6 WAYS TO KEEP FOOD FRESH

Nu­tri­tion­ist KATE SPINA and kitchen guru CAS­SAN­DRA SAKLEY on stack­ing the fridge

Woman’s Day (Australia) - - Health -

1 MIND THE MILK

The warm­est part of fh the fridge is the worst place for foods prone to go­ing off, such as milk. In­stead, make the door home to condi­ments, wa­ter and wine. These items of­ten have preser­va­tives so are less likely to cause food poi­son­ing. But they don’t last for­ever, so if your tomato chut­ney was best be­fore 2015, ditch it.

2 CENTRESTAGE

The tem­per­a­ture is con­sis­tently cooler on the mid­dle shelf so this is where your milk, yo­ghurt, but­ter and cheese should live. Store your eggs here and keep them in the car­ton – it pro­tects them from strong odours and tem­per­a­ture fluc­tu­a­tions.

3 RE­DUCE RISK

The bot­tom shelf has less risk of drip­ping down onto other foods and is gen­er­ally the cold­est. This makes it the best place for high-risk foods such as raw meat, chicken and fish. Al­ways keep these foods wrapped or in con­tain­ers to pre­vent cross-con­tam­i­na­tion.

4 STAY CRISP

The crisper drawer main­tains a higher hu­mid­ity to pre­vent your let­tuce go­ing limp. Store your fruit and veg­eta­bles in here, with the ex­cep­tion of ap­ples. They give off a gas called eth­yl­ene, which can cause some veg­eta­bles to spoil more rapidly.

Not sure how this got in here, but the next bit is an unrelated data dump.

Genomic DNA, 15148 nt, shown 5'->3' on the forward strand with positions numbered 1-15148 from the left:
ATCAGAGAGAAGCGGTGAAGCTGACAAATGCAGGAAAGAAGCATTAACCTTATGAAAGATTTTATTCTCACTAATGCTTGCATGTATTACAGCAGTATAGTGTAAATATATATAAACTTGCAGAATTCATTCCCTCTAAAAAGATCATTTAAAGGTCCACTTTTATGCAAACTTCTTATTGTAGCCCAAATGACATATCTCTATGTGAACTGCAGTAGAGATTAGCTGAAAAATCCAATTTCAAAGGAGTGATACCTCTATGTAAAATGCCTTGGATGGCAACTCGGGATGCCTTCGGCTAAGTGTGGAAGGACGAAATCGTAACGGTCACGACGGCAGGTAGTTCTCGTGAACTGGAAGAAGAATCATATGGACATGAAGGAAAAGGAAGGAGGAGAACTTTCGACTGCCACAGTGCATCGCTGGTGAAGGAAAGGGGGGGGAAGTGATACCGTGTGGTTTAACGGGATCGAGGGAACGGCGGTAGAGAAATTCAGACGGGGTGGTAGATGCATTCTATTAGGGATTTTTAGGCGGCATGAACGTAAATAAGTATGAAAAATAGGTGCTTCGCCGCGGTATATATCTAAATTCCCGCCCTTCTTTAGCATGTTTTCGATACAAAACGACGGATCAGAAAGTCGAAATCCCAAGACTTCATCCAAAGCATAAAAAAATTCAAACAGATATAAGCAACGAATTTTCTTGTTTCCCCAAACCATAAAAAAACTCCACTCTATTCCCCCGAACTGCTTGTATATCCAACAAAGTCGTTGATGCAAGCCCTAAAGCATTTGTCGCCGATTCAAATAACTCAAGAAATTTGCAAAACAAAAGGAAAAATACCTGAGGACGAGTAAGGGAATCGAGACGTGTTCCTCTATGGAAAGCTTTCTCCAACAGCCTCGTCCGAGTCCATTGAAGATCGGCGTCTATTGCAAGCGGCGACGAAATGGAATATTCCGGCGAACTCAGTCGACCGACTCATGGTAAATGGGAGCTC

5 GIVE IT SPACE

An over­crowded fridge means you may lose track of what you have, lead­ing to ex­pired prod­ucts and even buy­ing foods you al­ready have. Min­imise waste and in­crease food us­age by only buy­ing what you need for that week.

6 GET OR­GAN­ISED

Group sim­i­lar items on the same shelf, such as putting dairy prod­ucts to­gether, and all sauces in one place. It’ll be quicker to find what you need, re­duc­ing in­de­ci­sion. Plus, ar­rang­ing fruit and ve­g­ies in the colours of the rain­bow can make them more en­tic­ing to eat!

Kate Spina Cas­san­dra Sakley

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